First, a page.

The Chimei Museum in Tainan houses a startling mix of stuffed animals and birds, weapons, armour, oil paintings and sculptures © Liu Chun Yen, Shutterstock
Visiting Tainan is essential if you hope to learn about Taiwanese history, religion or traditional life. Comparisons to Kyoto are often made and aren’t far off the mark. Taiwan’s former capital has more government-recognised first-grade relics than any other city; on every street there are signs of the pre-industrial past. However, Tainan is easier to navigate than Japan’s cultural treasure house – most of the sights can be walked to – and a good deal less expensive. It’s a place where temples don’t charge admission and where sightseers often find themselves far outnumbered by those visiting for reasons of piety. Among Taiwanese, Tainan is almost as famous for its snack foods as it is for traditional culture. Westerners find many of these delicacies rather odd but the brave and the gluttonous will have a field day. About three-quarters of a million people live in Tainan’s urban core.
Twenty-first-century Taipei is a delightful metropolis in which to spend time. It’s safe and easy to get around and there’s plenty to see and do in multiple categories including museums, temples, gastronomy, nature rambles and shopping.
Taiwan’s capital, often compared with Hong Kong or Singapore and found lacking, is the nearest Greater China has to a renaissance city. The money-making here is avid, to be sure, but feels less visceral than in Hong Kong. Compared with Singapore, far less English is spoken but more genuine friendliness is expressed. There’s greater freedom and civility here than in any other Han-majority metropolis. With 2.67 million people, Taipei will never rival London, Paris or Tokyo in artistic output or economic significance, but, it certainly holds its own when compared with Asian cities twice the size – and thanks to the mountains that limit Taipei’s sprawl, getting lungfuls of fresh air and eyefuls of green forest isn’t difficult.
The delightful metropolis of Taipei is a hive of cultural activity © Richie Chan, Shutterstock
Relatively few of Taipei’s buildings are older than the Chiang Kai-shek Memorial Hall (completed in 1980) yet the city is streaked with veins of antiquity. The richest of these are in Wanhua, a down-at-heel, Taiwan-as-Formosa-used-to-be neighbourhood, and the riverside district called Dadaocheng.
For many, the mere fact that Taipei has the world-class National Palace Museum justifies time in the capital. Visitors shouldn’t, however, obsess about that stupendous repository to the exclusion of other attractions, such as the exquisite Baoan Temple. Nor should they pack their schedule with too much sightseeing, as one of Taipei’s most pleasurable pastimes is simply lingering on a busy street and watching passers-by: office workers in the latest fashions, Buddhist nuns, Tibetan monks, southeast Asian labourers and swarms of college and high-school students.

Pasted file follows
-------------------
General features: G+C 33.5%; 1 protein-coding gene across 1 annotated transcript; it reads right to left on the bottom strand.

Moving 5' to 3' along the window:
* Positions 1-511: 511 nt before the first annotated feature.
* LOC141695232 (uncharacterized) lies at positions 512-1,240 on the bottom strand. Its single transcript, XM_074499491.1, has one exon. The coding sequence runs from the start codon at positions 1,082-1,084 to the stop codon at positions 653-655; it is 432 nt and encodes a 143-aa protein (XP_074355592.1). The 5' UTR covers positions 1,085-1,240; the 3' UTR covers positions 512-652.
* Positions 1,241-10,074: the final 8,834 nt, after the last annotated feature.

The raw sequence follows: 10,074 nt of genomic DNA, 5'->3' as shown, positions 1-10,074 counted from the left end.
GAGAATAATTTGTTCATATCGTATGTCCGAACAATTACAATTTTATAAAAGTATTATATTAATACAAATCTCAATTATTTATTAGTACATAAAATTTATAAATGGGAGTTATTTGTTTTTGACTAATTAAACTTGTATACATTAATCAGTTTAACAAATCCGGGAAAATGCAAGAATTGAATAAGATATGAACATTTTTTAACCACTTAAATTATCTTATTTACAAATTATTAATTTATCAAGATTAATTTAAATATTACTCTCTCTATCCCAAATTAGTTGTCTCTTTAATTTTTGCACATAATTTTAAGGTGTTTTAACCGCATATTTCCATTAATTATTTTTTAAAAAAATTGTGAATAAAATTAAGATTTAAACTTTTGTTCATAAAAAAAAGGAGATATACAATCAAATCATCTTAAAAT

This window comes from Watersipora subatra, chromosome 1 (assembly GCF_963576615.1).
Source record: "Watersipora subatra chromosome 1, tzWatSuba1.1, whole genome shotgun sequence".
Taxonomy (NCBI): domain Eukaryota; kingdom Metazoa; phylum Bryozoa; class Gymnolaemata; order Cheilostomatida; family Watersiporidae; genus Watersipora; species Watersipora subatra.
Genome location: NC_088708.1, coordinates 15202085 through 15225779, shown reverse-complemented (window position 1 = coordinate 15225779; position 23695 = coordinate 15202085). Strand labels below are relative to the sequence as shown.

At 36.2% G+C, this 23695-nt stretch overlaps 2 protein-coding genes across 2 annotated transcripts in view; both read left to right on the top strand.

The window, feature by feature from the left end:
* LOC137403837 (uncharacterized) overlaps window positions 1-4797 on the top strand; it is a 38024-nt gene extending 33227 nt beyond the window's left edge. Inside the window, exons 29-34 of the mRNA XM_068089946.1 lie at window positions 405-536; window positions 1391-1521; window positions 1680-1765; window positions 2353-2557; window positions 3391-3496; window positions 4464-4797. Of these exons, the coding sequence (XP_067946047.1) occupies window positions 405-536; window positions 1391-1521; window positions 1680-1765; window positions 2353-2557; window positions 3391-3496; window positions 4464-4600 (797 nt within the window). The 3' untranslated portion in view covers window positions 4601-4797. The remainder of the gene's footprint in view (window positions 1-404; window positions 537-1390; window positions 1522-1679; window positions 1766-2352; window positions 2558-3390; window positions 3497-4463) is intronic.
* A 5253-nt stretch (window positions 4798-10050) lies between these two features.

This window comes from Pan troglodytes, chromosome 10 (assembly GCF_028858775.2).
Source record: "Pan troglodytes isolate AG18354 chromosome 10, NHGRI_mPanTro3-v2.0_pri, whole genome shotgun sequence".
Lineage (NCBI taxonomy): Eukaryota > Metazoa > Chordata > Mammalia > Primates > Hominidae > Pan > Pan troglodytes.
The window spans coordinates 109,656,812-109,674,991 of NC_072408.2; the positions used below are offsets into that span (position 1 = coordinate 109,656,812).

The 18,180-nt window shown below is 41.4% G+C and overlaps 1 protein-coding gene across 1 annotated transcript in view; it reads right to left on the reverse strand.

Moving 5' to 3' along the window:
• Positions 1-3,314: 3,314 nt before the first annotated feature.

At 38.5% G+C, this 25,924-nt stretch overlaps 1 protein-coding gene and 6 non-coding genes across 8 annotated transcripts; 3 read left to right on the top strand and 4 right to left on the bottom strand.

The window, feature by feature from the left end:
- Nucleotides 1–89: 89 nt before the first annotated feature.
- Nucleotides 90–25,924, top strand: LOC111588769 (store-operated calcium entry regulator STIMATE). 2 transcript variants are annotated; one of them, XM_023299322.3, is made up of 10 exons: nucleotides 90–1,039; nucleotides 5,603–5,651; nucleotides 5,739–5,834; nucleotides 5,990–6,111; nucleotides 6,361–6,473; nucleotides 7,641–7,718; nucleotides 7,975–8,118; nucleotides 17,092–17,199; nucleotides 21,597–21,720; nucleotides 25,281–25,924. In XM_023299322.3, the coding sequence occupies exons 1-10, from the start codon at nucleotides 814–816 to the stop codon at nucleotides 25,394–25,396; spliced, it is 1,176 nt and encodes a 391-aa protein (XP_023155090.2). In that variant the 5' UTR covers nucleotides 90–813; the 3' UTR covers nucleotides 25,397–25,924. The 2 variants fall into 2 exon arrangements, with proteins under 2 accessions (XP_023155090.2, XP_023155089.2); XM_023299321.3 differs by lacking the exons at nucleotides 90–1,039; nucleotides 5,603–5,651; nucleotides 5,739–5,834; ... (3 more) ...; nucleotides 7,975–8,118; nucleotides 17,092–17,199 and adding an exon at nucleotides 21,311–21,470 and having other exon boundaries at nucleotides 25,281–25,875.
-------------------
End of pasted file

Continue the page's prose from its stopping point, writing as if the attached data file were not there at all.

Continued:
Deservedly one of Taiwan’s leading tourist destinations, Taroko Gorge is a true, not-to-be-missed geological spectacular. Of the many eye-popping sights, the most dramatic is the stretch where the gorge narrows from a classic V-shaped valley to a defile that turns the sky into little more than a sliver of blue, hundreds of metres above visitors’ heads.
Tourists have been visiting the gorge since the 1930s, but only in meaningful numbers since the completion of the Central Cross-Island Highway in 1960. Most people spend their time gazing up at the clifftops or along the meandering Liwu River Valley. Yet the boulders that rest on the riverbed are also capable of making a strong impression, and not only because of their gargantuan dimensions. The Taroko area is synonymous with marble (quarrying used to be one of this region’s most important industries) but because of mineral impurities and an abundance of schists and gneiss, you’ll see rocks of pure white, dark grey, cream, silver, light brown and even soft shades of gold.
At its most dramatic point, Taroko Gorge narrows to a defile that turns the sky into little more than a sliver of blue © ThePonAek, Shutterstock
Visitor and tour-coach numbers peak in the middle of the afternoon so it’s best to make as early a start as possible. The good news is that there’s no bad time of year to come here. During summer the Liwu and its tributaries are full of vigour, but landslides sometimes close hiking trails or even the main road. The autumn can be very lovely indeed, and even in winter there are many dry, sunny days when a good number of the national park’s 144 bird species and 251 kinds of butterfly are active and visible. Springtime sees an abundance of flowers, including purple azaleas.
Hard-core mountaineers should consider Taroko National Park’s other attractions, such as Mount Nanhu (3,742m), Taiwan’s fifth-highest peak, or the notoriously dangerous Mount Qilai (3,605m). Permits must be obtained before you can climb either of these mountains.
For more information, see our guide to Taiwan:
From ornate temples to tranquil islands, Taiwan boasts both cultural and natural treasures.
Read our best tips on how to make the most of the beautiful natural landscapes and unspoiled wildernesses of Taiwan.
From huge decorative complexes to small colourful shrines, check out our guide to the best temples in Taiwan.